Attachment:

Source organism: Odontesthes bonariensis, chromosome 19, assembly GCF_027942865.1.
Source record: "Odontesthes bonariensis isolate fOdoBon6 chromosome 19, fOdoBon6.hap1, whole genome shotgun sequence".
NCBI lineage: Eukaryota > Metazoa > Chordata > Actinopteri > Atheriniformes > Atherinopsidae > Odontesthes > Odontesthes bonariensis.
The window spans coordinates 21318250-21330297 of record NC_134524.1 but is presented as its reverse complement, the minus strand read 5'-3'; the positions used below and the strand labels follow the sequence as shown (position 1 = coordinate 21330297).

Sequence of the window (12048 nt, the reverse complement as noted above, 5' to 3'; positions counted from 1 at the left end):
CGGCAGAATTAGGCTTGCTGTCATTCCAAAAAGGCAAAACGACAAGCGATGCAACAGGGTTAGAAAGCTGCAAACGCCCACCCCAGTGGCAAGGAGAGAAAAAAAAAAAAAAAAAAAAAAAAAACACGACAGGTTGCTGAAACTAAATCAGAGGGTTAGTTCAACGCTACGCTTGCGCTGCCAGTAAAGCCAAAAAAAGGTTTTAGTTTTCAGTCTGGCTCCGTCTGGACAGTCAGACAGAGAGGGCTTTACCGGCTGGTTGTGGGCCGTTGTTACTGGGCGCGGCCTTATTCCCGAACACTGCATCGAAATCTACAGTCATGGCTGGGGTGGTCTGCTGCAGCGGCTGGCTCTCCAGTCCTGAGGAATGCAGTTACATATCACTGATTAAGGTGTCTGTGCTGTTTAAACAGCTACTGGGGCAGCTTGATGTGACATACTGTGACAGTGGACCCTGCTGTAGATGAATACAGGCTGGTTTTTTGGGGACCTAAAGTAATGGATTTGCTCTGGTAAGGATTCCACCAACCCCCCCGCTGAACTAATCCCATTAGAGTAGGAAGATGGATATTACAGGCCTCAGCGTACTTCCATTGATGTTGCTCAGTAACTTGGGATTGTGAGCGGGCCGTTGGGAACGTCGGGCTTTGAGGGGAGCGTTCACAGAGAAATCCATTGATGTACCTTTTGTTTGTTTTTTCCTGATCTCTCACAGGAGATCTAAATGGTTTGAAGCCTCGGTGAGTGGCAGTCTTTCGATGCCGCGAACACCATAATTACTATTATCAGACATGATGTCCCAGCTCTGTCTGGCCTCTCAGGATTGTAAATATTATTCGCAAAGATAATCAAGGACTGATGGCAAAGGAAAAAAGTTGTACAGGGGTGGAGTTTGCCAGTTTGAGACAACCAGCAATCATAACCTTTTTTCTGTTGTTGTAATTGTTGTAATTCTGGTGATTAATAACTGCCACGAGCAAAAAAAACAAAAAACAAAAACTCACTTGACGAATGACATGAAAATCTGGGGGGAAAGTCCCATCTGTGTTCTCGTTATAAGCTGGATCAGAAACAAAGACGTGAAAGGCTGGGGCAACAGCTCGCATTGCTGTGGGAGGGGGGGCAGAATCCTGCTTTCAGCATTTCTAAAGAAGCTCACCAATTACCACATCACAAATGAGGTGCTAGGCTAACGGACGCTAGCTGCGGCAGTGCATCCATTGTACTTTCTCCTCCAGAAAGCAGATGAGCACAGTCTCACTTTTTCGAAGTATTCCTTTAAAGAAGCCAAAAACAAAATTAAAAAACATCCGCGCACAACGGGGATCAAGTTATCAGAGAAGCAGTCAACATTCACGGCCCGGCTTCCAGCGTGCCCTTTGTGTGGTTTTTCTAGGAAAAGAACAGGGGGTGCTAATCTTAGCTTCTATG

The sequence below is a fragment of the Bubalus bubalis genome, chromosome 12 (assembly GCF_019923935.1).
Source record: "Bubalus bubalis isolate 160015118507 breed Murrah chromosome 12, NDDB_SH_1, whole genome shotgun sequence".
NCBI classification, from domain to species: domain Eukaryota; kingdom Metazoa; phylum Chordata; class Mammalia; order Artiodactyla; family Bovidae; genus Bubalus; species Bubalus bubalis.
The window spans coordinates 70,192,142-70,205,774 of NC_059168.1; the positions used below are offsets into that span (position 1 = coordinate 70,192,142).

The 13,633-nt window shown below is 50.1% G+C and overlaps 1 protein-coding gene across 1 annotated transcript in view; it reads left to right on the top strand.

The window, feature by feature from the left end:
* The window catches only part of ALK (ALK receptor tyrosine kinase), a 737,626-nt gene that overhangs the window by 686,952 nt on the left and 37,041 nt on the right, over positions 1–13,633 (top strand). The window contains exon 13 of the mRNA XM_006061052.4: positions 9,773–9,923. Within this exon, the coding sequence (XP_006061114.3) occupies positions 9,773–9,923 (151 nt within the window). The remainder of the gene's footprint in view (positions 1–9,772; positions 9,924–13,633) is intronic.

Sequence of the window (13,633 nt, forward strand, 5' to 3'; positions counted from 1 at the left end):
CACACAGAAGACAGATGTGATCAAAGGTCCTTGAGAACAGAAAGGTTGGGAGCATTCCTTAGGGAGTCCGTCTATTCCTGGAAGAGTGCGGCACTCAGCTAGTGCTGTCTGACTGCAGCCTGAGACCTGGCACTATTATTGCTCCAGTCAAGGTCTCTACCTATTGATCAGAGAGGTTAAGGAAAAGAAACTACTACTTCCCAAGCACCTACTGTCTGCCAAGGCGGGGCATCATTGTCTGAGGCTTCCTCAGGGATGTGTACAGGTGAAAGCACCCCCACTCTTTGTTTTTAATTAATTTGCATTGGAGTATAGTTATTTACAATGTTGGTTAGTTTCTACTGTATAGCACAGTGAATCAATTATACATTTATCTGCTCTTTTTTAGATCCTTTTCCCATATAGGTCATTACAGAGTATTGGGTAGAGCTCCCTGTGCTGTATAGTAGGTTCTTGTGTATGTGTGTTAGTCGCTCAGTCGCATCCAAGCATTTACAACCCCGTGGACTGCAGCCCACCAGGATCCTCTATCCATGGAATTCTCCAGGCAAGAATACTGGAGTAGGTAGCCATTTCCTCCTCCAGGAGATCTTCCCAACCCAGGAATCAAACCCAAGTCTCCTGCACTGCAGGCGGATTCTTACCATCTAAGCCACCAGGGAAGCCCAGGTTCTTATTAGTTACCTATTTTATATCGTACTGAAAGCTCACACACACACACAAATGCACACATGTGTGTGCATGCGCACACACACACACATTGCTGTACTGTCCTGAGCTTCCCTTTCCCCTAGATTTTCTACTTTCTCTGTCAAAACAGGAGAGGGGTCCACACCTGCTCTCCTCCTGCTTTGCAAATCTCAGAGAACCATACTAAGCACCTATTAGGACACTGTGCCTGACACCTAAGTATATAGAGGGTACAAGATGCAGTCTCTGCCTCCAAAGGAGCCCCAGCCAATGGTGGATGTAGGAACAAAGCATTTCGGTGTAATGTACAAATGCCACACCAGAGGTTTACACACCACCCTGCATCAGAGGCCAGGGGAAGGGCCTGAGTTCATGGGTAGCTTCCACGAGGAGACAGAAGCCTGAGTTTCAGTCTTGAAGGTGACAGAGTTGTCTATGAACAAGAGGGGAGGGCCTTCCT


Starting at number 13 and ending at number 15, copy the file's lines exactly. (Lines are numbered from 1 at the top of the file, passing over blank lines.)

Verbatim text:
* The window catches only part of ALK (ALK receptor tyrosine kinase), a 737,626-nt gene that overhangs the window by 686,952 nt on the left and 37,041 nt on the right, over positions 1–13,633 (top strand). The window contains exon 13 of the mRNA XM_006061052.4: positions 9,773–9,923. Within this exon, the coding sequence (XP_006061114.3) occupies positions 9,773–9,923 (151 nt within the window). The remainder of the gene's footprint in view (positions 1–9,772; positions 9,924–13,633) is intronic.

Sequence of the window (13,633 nt, forward strand, 5' to 3'; positions counted from 1 at the left end):
CACACAGAAGACAGATGTGATCAAAGGTCCTTGAGAACAGAAAGGTTGGGAGCATTCCTTAGGGAGTCCGTCTATTCCTGGAAGAGTGCGGCACTCAGCTAGTGCTGTCTGACTGCAGCCTGAGACCTGGCACTATTATTGCTCCAGTCAAGGTCTCTACCTATTGATCAGAGAGGTTAAGGAAAAGAAACTACTACTTCCCAAGCACCTACTGTCTGCCAAGGCGGGGCATCATTGTCTGAGGCTTCCTCAGGGATGTGTACAGGTGAAAGCACCCCCACTCTTTGTTTTTAATTAATTTGCATTGGAGTATAGTTATTTACAATGTTGGTTAGTTTCTACTGTATAGCACAGTGAATCAATTATACATTTATCTGCTCTTTTTTAGATCCTTTTCCCATATAGGTCATTACAGAGTATTGGGTAGAGCTCCCTGTGCTGTATAGTAGGTTCTTGTGTATGTGTGTTAGTCGCTCAGTCGCATCCAAGCATTTACAACCCCGTGGACTGCAGCCCACCAGGATCCTCTATCCATGGAATTCTCCAGGCAAGAATACTGGAGTAGGTAGCCATTTCCTCCTCCAGGAGATCTTCCCAACCCAGGAATCAAACCCAAGTCTCCTGCACTGCAGGCGGATTCTTACCATCTAAGCCACCAGGGAAGCCCAGGTTCTTATTAGTTACCTATTTTATATCGTACTGAAAGCTCACACACACACACAAATGCACACATGTGTGTGCATGCGCACACACACACACATTGCTGTACTGTCCTGAGCTTCCCTTTCCCCTAGATTTTCTACTTTCTCTGTCAAAACAGGAGAGGGGTCCACACCTGCTCTCCTCCTGCTTTGCAAATCTCAGAGAACCATACTAAGCACCTATTAGGACACTGTGCCTGACACCTAAGTATATAGAGGGTACAAGATGCAGTCTCTGCCTCCAAAGGAGCCCCAGCCAATGGTGGATGTAGGAACAAAGCATTTCGGTGTAATGTACAAATGCCACACCAGAGGTTTACACACCACCCTGCATCAGAGGCCAGGGGAAGGGCCTGAGTTCATGGGTAGCTTCCACGAGGAGACAGAAGCCTGAGTTTCAGTCTTGAAGGTGACAGAGTTGTCTATGAACAAGAGGGGAGGGCCTTCCT